The Purple Heart Foundation originated in 1957 as a way to fund the Military Order of the Purple Heart, an organization made up of individuals who’ve earned the Purple Heart. This medal recognizes those who have been injured or killed while serving in the U.S. military. Through fundraising efforts, the foundation generates money that supports programs to help combat-wounded veterans and their families.
Purple Heart Day takes place every August 7 to honor Purple Heart recipients, thank them for their service, and educate the public. First celebrated in 2014, Purple Heart Day offers an opportunity to acknowledge the sacrifices made by veterans and active military who’ve received the Purple Heart.
The Medal and Award
Fashioned after a medal that George Washington gave to three men who served under him in battle during the Revolutionary War, the Purple Heart is a heart-shaped medal with a purple center and the profile of the country’s first president emblazoned on it. An engraving on the back of the medal reads, “For Military Merit.”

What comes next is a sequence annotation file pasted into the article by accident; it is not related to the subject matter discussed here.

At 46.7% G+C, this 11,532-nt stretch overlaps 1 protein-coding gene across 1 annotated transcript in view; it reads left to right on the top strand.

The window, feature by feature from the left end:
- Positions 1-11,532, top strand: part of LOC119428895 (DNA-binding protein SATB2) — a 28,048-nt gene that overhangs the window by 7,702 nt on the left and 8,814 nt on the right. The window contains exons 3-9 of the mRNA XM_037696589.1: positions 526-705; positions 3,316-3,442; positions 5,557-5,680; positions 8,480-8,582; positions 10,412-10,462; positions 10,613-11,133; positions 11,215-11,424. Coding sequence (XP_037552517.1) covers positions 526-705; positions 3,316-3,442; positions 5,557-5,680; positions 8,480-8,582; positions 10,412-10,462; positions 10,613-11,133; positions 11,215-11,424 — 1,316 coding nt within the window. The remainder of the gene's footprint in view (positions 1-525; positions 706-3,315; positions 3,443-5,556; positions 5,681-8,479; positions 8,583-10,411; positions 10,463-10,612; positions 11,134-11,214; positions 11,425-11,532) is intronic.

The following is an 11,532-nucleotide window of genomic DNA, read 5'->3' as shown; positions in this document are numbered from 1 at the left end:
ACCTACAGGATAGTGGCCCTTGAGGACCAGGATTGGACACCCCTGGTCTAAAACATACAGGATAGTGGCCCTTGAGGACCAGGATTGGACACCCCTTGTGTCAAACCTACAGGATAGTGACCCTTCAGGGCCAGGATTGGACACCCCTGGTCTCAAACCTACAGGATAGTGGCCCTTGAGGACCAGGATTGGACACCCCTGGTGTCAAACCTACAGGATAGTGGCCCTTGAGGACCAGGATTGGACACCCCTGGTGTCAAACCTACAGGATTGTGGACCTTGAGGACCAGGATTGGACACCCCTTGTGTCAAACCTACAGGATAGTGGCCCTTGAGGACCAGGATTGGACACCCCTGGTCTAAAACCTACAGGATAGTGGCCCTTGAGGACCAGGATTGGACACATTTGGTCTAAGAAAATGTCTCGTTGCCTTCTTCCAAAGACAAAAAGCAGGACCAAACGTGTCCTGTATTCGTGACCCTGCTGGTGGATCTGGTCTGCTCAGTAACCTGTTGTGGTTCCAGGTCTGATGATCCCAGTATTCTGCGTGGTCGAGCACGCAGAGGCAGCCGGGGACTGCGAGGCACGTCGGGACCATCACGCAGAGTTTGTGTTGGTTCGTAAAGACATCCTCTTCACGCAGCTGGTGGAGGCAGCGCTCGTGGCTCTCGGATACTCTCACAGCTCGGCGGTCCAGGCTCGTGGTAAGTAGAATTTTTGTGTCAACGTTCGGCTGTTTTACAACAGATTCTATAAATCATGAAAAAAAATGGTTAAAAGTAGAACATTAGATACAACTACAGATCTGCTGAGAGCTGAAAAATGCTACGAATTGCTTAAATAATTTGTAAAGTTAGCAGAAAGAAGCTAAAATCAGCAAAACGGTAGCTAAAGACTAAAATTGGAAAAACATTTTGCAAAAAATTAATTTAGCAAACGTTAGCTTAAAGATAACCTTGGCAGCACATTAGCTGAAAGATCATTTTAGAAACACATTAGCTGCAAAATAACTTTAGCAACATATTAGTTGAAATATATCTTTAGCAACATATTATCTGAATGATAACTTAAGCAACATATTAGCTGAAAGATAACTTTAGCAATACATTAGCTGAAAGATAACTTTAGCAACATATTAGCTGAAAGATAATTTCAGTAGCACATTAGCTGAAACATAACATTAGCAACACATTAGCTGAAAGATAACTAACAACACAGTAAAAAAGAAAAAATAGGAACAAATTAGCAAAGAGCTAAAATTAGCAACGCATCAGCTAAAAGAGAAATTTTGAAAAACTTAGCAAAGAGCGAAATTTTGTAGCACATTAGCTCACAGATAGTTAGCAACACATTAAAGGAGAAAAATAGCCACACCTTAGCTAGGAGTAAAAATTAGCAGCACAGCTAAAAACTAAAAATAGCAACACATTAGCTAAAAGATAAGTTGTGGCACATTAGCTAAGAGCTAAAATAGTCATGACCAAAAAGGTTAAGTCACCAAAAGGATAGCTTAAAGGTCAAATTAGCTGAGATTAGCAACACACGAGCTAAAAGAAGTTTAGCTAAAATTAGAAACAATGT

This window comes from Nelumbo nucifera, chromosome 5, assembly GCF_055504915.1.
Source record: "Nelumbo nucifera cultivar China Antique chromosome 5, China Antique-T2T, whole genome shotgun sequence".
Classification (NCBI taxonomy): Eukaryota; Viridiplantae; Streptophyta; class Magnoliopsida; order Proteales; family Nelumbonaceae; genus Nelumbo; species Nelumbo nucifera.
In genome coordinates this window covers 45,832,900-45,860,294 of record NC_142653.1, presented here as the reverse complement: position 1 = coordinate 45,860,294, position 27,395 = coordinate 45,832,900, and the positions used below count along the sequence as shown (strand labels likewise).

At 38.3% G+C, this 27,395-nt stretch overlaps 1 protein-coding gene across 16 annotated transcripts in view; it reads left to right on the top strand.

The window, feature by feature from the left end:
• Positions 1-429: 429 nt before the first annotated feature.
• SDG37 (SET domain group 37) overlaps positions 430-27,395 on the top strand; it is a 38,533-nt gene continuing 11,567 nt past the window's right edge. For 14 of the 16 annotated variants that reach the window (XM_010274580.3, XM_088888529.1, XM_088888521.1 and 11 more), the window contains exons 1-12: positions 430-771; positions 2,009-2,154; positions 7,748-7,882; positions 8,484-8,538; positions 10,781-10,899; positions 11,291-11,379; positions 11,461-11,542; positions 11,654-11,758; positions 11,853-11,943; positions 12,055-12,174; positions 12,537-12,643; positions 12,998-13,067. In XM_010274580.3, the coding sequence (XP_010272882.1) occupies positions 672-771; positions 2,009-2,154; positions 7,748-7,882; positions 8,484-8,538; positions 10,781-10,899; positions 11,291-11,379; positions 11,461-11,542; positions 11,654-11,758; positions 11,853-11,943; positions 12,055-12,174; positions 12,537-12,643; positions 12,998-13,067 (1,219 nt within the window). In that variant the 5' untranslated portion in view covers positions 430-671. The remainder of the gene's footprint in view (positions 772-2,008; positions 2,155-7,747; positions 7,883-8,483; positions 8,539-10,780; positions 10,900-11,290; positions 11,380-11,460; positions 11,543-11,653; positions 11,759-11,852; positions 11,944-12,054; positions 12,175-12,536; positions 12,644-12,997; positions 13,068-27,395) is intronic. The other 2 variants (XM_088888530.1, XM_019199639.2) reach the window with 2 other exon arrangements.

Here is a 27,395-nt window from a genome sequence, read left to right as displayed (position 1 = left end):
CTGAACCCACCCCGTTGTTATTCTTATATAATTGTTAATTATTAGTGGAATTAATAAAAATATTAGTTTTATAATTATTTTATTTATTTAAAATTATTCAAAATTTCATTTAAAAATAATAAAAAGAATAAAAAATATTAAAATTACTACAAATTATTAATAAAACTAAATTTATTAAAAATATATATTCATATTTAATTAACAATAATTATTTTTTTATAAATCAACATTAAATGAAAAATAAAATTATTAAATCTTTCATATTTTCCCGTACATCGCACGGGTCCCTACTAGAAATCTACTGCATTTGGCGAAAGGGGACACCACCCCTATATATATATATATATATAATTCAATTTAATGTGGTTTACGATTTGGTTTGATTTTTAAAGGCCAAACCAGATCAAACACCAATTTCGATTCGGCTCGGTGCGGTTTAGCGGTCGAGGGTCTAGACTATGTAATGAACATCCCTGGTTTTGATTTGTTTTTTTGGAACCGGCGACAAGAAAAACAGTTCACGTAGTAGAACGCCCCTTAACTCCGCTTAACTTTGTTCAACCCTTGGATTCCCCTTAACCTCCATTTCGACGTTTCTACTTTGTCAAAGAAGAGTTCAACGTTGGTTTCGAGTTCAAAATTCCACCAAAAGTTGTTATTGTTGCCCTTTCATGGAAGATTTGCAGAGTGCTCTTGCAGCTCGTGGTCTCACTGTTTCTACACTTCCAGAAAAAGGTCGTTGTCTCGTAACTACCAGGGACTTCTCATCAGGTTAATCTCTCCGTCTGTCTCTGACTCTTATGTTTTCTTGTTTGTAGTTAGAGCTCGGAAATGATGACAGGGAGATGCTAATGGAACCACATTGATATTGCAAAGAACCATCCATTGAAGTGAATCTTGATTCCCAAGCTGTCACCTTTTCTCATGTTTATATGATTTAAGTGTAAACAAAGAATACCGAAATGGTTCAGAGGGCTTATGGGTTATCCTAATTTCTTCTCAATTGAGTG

The medal became a standard award for military personnel who have been injured during battle when President Herbert Hoover authorized it on Washington’s 200th birthday. Since then, more than 1.8 million of the medals have been awarded. The Purple Heart is one of the few military medals awarded to servicemembers of any rank.
How to Celebrate Purple Heart Day
Purple Heart Day is not a recognized federal holiday, but it is still observed around the country in a variety of a ways. Major League Baseball teams honor local Purple Heart recipients during pre-game ceremonies, and military and veterans organizations host remembrance meetings. The Purple Heart Foundation asks those who wish to observe the holiday to donate time or money to the organization to support the Military Order of the Purple Heart.